Using Empathy as a Framework for Success


My dog, MarcoOver in the web world, the fun comprised of Information Architecture, User Experience, Content Strategy, and a few other titles, there has been an increasing focus on empathy. There is even the Dare conference dedicated to the people skills, aka feelings, that is needed by all of us techies.

There have been discussions about empathy being the missing ingredient for successful projects. Others have pointed out that while empathy is important, more education and leadership needs to be added to the mix as well. I even talked about it when I encouraged Content Professionals to Be the Business and spend more time understanding what people actually do during the day.

Of course, like everything in the world, proper balance is the key to success. Empathy is the framework in which we need to deliver our advice, solutions, and products. It isn’t the deliverable, but it adds depth to how we present the deliverable.

Start with Empathy

Let’s face it. When you start a project, your first concerns are making sure the scope is well understood and that everyone has a positive attitude about the project.

The second thing that needs to be done is to start to build empathy for the client. I have been in a lot of requirement meetings where we document the step-by-step requirements in exquisite detail. There is usually some effort to understand the problem that is being solved, but little effort is made to understand what people think and feel about the current and proposed solution.

To fully address a problem, we need to understand the pain of the people who use the systems every day. Where does it hurt? What is great? What do they dread? In a perfect world, how would it work? What is the reason for everything that is done? What one feature would make the whole project worthwhile?

How often do we take time to just watch people work? Why not take a day to watch people do their job and witness their frustrations and successes as they happen? Take those findings and use them to give the requirements an added dimension.

When you do these things, you gain perspective and you can start to advocate for the client in the final product.

Using that Empathy

Now that there is an understanding of what the client needs and feels, empathy can be used. Deliverables can be created in the context of what matters to the people. Sure, the documents need to be full of the same facts and figures, but the descriptions can include more about the why, not just what.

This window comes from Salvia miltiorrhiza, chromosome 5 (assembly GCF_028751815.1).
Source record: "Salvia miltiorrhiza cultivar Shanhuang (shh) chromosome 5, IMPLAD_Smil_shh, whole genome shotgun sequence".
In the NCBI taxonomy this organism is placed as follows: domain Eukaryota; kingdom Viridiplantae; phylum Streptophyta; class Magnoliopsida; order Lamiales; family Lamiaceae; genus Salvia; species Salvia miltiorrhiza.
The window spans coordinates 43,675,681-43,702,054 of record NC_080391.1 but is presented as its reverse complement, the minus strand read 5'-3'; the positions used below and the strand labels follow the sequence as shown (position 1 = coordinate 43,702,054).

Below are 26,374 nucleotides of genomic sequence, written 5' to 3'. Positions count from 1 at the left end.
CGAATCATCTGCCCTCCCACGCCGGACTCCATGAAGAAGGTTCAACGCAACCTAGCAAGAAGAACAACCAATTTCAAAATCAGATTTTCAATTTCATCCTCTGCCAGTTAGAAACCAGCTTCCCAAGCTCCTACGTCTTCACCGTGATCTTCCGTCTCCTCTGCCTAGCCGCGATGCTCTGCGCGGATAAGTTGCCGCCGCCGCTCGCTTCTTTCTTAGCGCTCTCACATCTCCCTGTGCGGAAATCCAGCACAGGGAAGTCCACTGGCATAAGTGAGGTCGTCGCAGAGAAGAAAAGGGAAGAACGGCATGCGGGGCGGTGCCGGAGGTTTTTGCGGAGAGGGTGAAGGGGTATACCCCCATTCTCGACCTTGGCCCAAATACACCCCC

My old dog MollyDesign meetings, leverage what you have learned to describe how the design will truly help them. Listen to the feedback. Listen to the why of the feedback, not just the what. Evolve your understanding.

In presentations and demos, it will become simple to relate the challenges that people are facing to the solution and describe how it will address their most important issues. Educating people on how the solution will work is important, but with a little empathy, you can help them care that it works.

If you really pour yourself into the project, you will care.

The goal is that not only will the client have a solution that meets the stated goals, but everyone will feel like it was built with them in mind. People will become invested in the solution and put forth the extra effort needed to make it a success. They not only see how the solution can help the business but how it can help them.

Big Picture

The big picture is the same as it has always been, solve the problem. The difference? We need to make sure that we frame the solution in such a way that it resonates with people. They have feel you understand them and are helping then, not simply selling them something shiny that will shortly be sitting on the shelf.

That means understanding what people are dealing with every day and using that understanding to craft the right solution. Mapping the solution to the challenges and clearly explaining how every detail is designed to address their needs is critical.

Empathy isn’t the solution to everything. Like everything else, it is a tool. It is one that is just often overlooked or misused.

Go out, do what you normally do, but insert some empathy into the process. See what happens.

2001: An Enterprise Odyssey